My stress footprint

Last month, I wrote a blog announcing stress as the theme of Mental Health Awareness Week and some of the comments I received on it gave me food for thought.

Many agreed this is a theme that is overdue serious consideration. But one comment stood out. ”Why don’t you consider the stress you cause, not just the stress you experience?“

Next month we will be releasing the results of the largest and most comprehensive survey on stress in the UK. It will undoubtedly find that a significant amount of stress we experience comes from the interaction we have with other people in our lives.

The Stress Footprint is the second-hand stress others unknowingly pick up from you, and you unknowingly pick up from others. We are social and empathetic creatures and often feel and mimic the emotions of those we're around, such as tension caused by feelings of stress.

Read more about symptoms of stress in our A-Z

So, I decided to do a very unscientific survey. I wanted to know from colleagues, friends and family about:

  1. the stress that I cause them
  2. how often it happened
  3. in what ways I could act differently in the future

I sent half a dozen people (including my wife and son) the same set of questions. It felt like a scary thing to ask. How would I feel if people unloaded a stream of hitherto unexpressed grievances that served to undermine the potential of the relationship? Could I handle feedback about how I contributed to people’s feeling of being overwhelmed and stressed?

Well, the results came in. One by one people gave me humbling and gracious feedback. I want to share what I learnt and invite you consider doing the same!

Lesson 1: the vulnerability exchange

Even though I felt vulnerable in asking for feedback (and I think others felt vulnerable giving it), people responded with kindness and honesty, not cruelty. In every case, the feedback left me with a deeper sense of respect and trust for that person.

Vulnerability is often the gateway to greater levels of trust and, by definition, there is no comfortable way of being vulnerable. However, it is that trust that can help to reduce stress levels in relationships because there is a stronger platform to raise concerns more openly.

Read our relationships guide to learn the signs of healthy and toxic relationships

Lesson 2: spotting patterns

The fascinating aspect which emerged from the people’s answers, was that it revealed patterns in how I react to events and the world.

For example, my wife cited the same dynamic every time a particular person visited our home. It often led to tension and arguments and yet I hadn’t spotted the Groundhog Day nature of my reactions.

Human behaviour is often like that. We think we are responding fresh to each new situation when in reality, we are re-hashing learnt behaviour. Sometimes those patterns have emerged because they have worked in the past or we have been rewarded in some way.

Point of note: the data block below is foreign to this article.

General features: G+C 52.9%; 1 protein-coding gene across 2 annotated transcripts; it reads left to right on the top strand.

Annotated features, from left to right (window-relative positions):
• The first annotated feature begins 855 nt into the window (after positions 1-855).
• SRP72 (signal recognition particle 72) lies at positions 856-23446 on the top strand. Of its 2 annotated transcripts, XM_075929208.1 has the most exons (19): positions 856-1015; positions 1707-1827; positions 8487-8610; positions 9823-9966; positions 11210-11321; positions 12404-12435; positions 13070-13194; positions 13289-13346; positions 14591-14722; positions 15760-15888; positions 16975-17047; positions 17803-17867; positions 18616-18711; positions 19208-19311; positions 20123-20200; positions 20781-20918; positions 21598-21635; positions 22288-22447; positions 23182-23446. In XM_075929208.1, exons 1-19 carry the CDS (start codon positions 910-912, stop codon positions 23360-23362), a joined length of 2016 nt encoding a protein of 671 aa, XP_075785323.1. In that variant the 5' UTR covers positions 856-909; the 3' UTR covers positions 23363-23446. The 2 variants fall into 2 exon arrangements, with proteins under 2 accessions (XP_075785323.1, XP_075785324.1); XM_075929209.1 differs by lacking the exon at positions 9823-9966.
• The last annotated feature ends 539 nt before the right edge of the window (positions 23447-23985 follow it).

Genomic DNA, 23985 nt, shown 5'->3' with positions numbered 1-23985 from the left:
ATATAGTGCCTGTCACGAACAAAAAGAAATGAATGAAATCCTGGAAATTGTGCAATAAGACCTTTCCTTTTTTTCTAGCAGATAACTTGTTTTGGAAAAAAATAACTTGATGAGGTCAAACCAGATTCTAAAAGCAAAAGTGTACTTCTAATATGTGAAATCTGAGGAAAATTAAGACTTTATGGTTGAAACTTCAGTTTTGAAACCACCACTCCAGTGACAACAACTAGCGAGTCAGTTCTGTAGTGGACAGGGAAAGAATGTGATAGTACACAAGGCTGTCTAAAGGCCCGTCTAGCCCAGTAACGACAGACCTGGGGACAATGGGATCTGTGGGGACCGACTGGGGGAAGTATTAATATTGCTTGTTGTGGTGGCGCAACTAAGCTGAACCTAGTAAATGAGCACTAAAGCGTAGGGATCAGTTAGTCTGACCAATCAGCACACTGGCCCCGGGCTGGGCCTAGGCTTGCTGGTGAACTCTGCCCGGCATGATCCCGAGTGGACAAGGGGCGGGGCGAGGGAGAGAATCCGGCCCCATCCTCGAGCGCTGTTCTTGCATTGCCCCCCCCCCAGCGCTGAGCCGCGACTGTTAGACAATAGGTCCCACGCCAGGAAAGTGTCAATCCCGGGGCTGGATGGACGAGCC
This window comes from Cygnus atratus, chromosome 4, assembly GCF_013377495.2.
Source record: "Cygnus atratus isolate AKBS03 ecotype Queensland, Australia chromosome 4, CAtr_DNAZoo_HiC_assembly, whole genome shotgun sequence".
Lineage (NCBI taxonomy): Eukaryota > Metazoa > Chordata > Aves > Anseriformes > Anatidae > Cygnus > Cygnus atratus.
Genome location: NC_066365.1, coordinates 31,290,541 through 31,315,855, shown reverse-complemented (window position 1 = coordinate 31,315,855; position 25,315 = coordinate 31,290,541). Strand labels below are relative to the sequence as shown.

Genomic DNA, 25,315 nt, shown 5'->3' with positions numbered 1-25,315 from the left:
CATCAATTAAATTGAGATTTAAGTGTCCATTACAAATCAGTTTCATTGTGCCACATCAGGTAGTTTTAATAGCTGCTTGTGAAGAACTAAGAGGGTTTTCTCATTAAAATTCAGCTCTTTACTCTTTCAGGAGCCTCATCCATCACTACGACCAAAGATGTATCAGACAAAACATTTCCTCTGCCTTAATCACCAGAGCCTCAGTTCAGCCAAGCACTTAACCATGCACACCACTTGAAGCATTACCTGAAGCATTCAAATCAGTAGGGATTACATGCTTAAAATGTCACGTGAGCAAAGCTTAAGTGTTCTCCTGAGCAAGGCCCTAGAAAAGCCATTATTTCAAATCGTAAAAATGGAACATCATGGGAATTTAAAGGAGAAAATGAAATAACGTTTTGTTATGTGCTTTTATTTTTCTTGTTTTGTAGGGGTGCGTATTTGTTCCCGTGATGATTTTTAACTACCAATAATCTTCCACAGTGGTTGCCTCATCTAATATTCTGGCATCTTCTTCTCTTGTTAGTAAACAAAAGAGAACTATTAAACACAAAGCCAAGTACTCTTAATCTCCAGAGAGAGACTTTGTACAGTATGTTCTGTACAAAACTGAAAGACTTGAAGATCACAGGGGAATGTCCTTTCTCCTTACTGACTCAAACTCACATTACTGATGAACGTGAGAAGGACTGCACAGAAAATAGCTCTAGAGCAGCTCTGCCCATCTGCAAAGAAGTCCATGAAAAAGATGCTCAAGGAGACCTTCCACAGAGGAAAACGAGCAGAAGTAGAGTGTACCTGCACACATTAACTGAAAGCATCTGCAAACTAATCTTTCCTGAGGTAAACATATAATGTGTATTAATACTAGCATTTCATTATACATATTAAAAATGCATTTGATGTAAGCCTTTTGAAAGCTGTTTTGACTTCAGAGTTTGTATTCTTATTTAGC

However, in repeating them or applying them in a new context, we fail to see the stress storm we leave in our wake. Or at least I did.

Lesson 3: managing my own anxiety

It was humbling to read that it was often my reactions to small events or attempts to push through ideas or control outcomes that caused the most stress. It was often when I felt anxious about something that I would be most likely to pass that feeling on to others.

Whether it was ambushing a colleague with an idea, or using my ‘moany voice’ with my son to get him to hurry up with tying his shoe laces*, it was me passing on my worries to others. Being able spot and manage my own anxiety and not be controlled by it feels like the holy grail toward reducing my stress footprint.

Lesson 4: learn the art of 'rupture and repair'

The great news was that despite the examples of stress I’d caused, no-one used those examples as an opportunity to write me off.

It’s obvious that avoiding all stress in long-term relationships is neither possible nor preferable. For relationships to flourish, we need to learn how to move beyond the times when we bump up against each other and cause each other pain.

In one of the most relieving pieces of feedback, my son said what he found helped most was when I’d tuck him into bed and take time to say sorry for getting frustrated. That reconciliation process (or the ability to let go and forgive) is what therapists call the rupture and repair process. I’d argue it is a vital part of preventing stress building up to chronic levels.

Let's start with you and me...

Trace your stress footprint today. Walk a little lighter tomorrow.

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For more information on stress see our guide How to manage and reduce stress, and our 101 tips for managing stress from our supporters.